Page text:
The four fundamental fundamental equations of electromagnetism.

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Lagrangian of classical electromagnetism without $A_{\mu}$ field [duplicate]

Is there a Lagrangian reproducing Maxwell's equations without the use of the scalar and vector potential? Obviously $\mathcal{L} = -\frac14F_{\mu \nu}F^{\mu \nu}$ doesn't work since in terms of $E$ ...
7
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4answers
821 views

Least-action classical electrodynamics without potentials

Is it possible to formulate classical electrodynamics (in the sense of deriving Maxwell's equations) from a least-action principle, without the use of potentials? That is, is there a lagrangian which ...
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1answer
29 views

How can a sinusoid be a steady current? [duplicate]

As far as I understand it, a steady/stationary/constant current is defined to have $dJ/dt=0$ (i.e., no explicit time dependence). So I would say that sinusoids cannot produce steady currents, yet ...
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1answer
39 views

Intuition differential ampere's law

Ampere's differential law states that - $$\nabla \times {\bf B} = \frac{4 \pi \, {\bf J}}{c}$$ I know to derive amperes integral form from special relativity, and to use stokes theorem in order to ...
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1answer
425 views

What are the boundary conditions for EM waves normally incident on the interface between two dielectric media?

An EM wave, amplitude $E_0$, frequency $\omega_0$, is incident upon a material with relative permittivity (dielectric function) $$\varepsilon \left( z \right) = \left\{ \begin{gathered}{\varepsilon ...
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0answers
57 views

Conformal invariance of Maxwell equation in presence of external current

It is known that pure electrodynamics in curved space-time is invariant under Weyl transformations $$ \tag{1} g_{\mu\nu} \to \Omega(x)g_{\mu\nu}, \quad F_{\mu \nu} \to \Omega^{-1}(x)F_{\mu\nu}. $$ ...
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1answer
44 views

About the closed line integral of electric field intensity

In electrostatics, we know that the closed line integral of electric field is zero : \begin{equation} \oint\limits_{C} \mathbf{E}\left(\mathbf{x}\right) \boldsymbol{\cdot} \mathrm{d}\mathbf{x}=\;\;...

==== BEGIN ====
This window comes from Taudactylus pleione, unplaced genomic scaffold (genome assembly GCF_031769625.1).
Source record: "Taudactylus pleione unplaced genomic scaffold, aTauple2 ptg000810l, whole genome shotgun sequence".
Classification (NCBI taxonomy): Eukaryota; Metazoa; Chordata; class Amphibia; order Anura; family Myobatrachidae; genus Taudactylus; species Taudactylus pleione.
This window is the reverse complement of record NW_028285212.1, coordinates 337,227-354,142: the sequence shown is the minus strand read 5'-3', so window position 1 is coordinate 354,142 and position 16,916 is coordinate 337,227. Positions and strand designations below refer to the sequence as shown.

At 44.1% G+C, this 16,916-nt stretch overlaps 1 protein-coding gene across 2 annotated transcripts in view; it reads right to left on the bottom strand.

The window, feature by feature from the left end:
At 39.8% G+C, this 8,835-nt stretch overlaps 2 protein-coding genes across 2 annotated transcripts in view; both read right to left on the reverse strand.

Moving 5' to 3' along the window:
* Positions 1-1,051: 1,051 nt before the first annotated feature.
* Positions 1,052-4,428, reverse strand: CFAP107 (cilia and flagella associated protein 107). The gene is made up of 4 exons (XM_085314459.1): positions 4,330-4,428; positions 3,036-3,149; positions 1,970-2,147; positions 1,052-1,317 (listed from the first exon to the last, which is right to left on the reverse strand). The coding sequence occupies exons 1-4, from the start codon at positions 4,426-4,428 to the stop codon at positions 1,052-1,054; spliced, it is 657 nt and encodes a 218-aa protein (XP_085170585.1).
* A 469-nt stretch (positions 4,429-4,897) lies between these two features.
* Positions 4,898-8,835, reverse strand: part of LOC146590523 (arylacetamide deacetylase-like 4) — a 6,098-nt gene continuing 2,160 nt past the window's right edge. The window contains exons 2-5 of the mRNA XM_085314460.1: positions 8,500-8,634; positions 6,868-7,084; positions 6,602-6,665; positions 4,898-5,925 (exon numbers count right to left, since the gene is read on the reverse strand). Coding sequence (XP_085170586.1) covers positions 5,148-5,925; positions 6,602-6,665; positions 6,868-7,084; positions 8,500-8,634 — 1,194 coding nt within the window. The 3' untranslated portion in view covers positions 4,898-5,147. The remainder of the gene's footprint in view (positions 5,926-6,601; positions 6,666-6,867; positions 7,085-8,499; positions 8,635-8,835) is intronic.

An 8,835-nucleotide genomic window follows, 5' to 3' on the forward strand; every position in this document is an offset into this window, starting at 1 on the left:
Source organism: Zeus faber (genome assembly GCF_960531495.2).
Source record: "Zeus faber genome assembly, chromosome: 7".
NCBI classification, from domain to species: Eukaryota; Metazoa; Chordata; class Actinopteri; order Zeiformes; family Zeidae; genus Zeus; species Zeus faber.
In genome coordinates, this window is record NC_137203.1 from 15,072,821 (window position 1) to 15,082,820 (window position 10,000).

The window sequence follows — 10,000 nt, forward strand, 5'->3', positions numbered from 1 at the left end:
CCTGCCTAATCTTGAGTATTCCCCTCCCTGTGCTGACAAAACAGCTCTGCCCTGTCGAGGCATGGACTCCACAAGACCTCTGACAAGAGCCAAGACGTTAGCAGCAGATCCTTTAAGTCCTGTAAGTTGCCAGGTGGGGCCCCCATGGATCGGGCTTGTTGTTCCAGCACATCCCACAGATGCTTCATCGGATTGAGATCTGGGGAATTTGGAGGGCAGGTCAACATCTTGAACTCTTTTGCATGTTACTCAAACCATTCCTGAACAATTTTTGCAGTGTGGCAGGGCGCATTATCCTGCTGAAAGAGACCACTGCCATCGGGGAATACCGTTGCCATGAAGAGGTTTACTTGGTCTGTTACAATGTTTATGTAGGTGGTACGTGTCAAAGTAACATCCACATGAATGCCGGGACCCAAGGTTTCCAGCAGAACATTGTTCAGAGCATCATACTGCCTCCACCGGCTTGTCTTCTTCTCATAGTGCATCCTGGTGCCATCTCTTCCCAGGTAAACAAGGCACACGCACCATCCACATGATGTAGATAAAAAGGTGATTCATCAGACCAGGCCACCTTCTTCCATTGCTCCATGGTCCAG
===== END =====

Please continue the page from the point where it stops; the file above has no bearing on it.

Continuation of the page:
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2answers
33 views

Why does current follow a conductor above a ground plane

Suppose there is a conductor above a ground plane. Current flows from a source through the conductor to a load on the other side. Depending on the frequency of the current the return path through the ...
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2answers
38 views

How do charges accumulate even though current flows through a capacitor?

I don't understand why do charge accumulate on each plate of capacitor.I learned about displacement current which flows through the gap of the capacitor and this makes the circuit continuous.But why ...
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0answers
26 views

wave equation in dielectric medium [on hold]

Maxwell's equations: $$\nabla \cdot \mathbf{E} = \frac {\rho} {\epsilon}$$ $$\nabla \times \mathbf{E} = - \frac {\partial \mathbf{B}} {\partial t}$$ $$\nabla\cdot \mathbf{B} = 0$$ $$\nabla \times \...
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2answers
57 views

DC current in a wire

I'm sure that this question was addressed here before, but I failed to find any other instances, so with your permission I ask the question myself. I'm experiencing a very disturbing glitch, there is ...
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1answer
99 views

Does Maxwells equations imply $R=const*\rho$?

Suppose we have a resistor in a strange shape, filled with a medium of resistivity $\rho$, assuming only maxwells equations apply, is it true that R is proportional to rho, even for very low ...
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1answer
306 views

Surely force on shell can't be balanced by field momentum?